Mark and Ben Cullen's newsletter

Gardeners spend a lot of time planting and nurturing.

Have you noticed how much effort this takes? And before you put a spade in the soil, you think about what you would like to plant and why. For colour? For fruit or foliage? To hide an unsightly view? A tree: to hang an old tire in, one day, for grandchildren to swing on?

We plant for many reasons and as we slow the pace of the gardening season down in the month of August, we are in a reflective mood. 

Weed growth is slowing, the lawn is hardly growing at all, in fact Mark has gone six weeks without mowing.  With this grand reduction in garden work, there is a hammock calling your name. Or maybe some comfy outdoor chair or bench?

Ben and I have been reading a fascinating book this summer that is changing our vision of a utopian garden.

Nature's Best Hope, by Douglas W. Tallamy is a game changer. In it, he suggests that every person with access to even the tiniest piece of real estate, even a condo balcony, can contribute to the successful future of the planet.

How? By planting with biodiversity in mind. That is, by choosing plants that attract beneficial insects and support the broad range of wildlife that calls the great out of doors "home".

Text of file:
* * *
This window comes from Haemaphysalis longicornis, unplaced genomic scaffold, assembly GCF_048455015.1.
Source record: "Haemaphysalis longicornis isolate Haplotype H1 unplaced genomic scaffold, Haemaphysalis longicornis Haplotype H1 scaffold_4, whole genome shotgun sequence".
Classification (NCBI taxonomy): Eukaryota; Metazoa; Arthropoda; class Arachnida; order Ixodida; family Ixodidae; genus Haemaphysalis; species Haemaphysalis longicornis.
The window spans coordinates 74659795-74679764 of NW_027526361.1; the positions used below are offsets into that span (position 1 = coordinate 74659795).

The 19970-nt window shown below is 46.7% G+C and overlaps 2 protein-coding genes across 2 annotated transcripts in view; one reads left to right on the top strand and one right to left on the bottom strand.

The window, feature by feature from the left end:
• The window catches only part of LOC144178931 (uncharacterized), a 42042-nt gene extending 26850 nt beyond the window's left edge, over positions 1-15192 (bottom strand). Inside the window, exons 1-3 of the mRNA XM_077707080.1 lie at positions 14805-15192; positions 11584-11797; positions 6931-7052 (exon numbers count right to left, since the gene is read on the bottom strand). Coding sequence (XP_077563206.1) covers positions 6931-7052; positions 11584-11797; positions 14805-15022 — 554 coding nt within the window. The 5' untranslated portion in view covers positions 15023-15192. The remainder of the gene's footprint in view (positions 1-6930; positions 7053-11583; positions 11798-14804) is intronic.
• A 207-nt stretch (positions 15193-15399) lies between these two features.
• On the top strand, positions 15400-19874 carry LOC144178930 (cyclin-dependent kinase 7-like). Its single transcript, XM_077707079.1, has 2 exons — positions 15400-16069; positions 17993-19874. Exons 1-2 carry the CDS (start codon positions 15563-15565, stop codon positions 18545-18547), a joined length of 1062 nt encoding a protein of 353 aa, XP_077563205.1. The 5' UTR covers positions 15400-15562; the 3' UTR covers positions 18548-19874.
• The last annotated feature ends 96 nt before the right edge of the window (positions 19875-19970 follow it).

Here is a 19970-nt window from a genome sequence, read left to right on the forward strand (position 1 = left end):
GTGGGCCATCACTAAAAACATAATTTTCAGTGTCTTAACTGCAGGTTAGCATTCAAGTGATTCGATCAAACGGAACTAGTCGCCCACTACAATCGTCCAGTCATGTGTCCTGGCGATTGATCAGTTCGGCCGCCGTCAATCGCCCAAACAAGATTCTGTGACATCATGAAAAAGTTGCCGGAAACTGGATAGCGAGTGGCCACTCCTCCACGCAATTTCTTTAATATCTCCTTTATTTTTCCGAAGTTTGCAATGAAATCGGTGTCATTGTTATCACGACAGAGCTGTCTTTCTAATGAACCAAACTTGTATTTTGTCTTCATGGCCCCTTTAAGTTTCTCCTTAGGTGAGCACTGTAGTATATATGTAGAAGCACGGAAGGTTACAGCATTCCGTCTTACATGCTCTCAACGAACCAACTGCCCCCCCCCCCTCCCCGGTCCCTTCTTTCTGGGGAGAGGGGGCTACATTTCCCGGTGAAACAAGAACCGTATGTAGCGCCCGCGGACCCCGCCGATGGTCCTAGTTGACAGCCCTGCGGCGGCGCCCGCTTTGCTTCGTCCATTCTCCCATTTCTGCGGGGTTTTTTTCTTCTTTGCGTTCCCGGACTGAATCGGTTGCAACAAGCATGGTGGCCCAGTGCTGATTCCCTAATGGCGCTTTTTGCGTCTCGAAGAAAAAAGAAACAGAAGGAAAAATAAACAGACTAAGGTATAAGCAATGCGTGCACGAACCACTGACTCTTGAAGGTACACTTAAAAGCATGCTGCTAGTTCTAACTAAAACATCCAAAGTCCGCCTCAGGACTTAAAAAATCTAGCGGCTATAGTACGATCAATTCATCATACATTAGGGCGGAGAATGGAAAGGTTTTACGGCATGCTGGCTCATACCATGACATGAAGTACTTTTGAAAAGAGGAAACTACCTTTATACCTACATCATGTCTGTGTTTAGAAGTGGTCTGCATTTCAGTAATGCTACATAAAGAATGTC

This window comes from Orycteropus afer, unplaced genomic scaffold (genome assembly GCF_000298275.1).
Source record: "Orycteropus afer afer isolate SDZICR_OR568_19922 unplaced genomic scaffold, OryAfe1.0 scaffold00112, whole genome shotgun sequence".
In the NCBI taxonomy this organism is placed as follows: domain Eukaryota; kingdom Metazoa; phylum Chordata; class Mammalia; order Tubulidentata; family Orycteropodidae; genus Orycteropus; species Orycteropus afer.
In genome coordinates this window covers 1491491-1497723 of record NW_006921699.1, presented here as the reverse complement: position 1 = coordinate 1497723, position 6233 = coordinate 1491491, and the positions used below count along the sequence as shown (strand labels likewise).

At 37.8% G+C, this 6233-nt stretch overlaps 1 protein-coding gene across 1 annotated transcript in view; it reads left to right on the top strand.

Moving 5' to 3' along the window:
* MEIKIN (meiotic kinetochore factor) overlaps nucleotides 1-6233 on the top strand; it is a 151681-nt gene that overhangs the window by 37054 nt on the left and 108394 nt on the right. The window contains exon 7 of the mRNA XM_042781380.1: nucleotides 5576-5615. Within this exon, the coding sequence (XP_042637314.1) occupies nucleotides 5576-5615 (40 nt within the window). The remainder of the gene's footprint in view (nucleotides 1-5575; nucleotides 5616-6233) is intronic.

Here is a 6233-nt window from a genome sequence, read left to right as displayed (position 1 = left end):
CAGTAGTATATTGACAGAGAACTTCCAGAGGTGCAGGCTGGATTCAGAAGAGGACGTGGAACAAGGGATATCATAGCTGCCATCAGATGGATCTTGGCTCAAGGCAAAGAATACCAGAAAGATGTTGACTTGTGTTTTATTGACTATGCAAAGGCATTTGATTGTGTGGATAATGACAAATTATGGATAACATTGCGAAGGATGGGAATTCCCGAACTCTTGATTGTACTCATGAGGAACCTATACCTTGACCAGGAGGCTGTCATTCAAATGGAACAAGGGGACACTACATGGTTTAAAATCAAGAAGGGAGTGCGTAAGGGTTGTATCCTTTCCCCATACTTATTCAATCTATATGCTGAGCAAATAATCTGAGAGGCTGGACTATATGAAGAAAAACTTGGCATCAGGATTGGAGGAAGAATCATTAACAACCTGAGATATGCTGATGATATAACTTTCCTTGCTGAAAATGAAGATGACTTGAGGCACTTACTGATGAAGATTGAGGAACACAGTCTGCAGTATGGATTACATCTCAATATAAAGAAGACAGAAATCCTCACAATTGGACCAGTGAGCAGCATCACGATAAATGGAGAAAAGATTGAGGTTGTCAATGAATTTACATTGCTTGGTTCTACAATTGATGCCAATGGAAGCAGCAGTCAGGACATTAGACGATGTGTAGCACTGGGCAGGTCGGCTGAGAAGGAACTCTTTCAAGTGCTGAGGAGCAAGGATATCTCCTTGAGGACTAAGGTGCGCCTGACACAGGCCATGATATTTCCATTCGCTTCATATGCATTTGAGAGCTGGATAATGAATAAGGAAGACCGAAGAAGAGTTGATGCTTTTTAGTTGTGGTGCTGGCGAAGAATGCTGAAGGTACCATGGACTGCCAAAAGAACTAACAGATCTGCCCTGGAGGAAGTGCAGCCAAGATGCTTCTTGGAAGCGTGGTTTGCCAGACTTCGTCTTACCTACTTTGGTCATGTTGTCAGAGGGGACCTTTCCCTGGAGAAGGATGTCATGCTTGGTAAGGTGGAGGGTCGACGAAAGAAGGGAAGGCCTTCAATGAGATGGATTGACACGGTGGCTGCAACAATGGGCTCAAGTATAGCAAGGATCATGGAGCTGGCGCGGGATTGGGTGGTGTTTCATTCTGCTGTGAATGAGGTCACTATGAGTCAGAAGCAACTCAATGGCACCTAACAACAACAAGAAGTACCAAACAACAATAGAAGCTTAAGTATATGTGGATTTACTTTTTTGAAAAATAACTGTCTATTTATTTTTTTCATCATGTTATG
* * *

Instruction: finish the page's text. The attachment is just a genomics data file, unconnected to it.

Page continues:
Here is a number to remember: 4,095 . These are the number of caterpillars that a pair of adult downy woodpeckers deliver to their fledgling young each day that they occupy the nest (before they learn to fly).
We hear you say, "What? How is that possible?"
The answer is "shear determination". Think of that the next time you are bent over the lambs quarters or pigweed in your garden, giving it a yank, roots and all.

The point of course is not to make you feel guilty for the investment that you make in your garden, but to expand your mind to think of the plants in your garden as more than good looking, or shade creators or producing some fruit.

Instead, think of the plants that you nurture as part of a larger plan that protects beneficial insects, provides habitat for them, and nourishes them. Your garden can be a host to a complex system that supports good soil, insects, toads, frogs, snakes, songbirds and more.

Moreover, your garden can be part of a system of gardens, connected by air and geography that hummingbirds visit without regard for neighbourhood fences or asphalt roads.   Your effort to create a garden is part of a chain of gardens and public green spaces that supports untold wildlife.

Why is this important? Tallamy says, "If pollinators were to disappear, 87 to 90 percent of the plants on planet Earth would disappear."
Humans would not be able to survive without them.

Lets go back to our original question, "Plants: for what purpose?"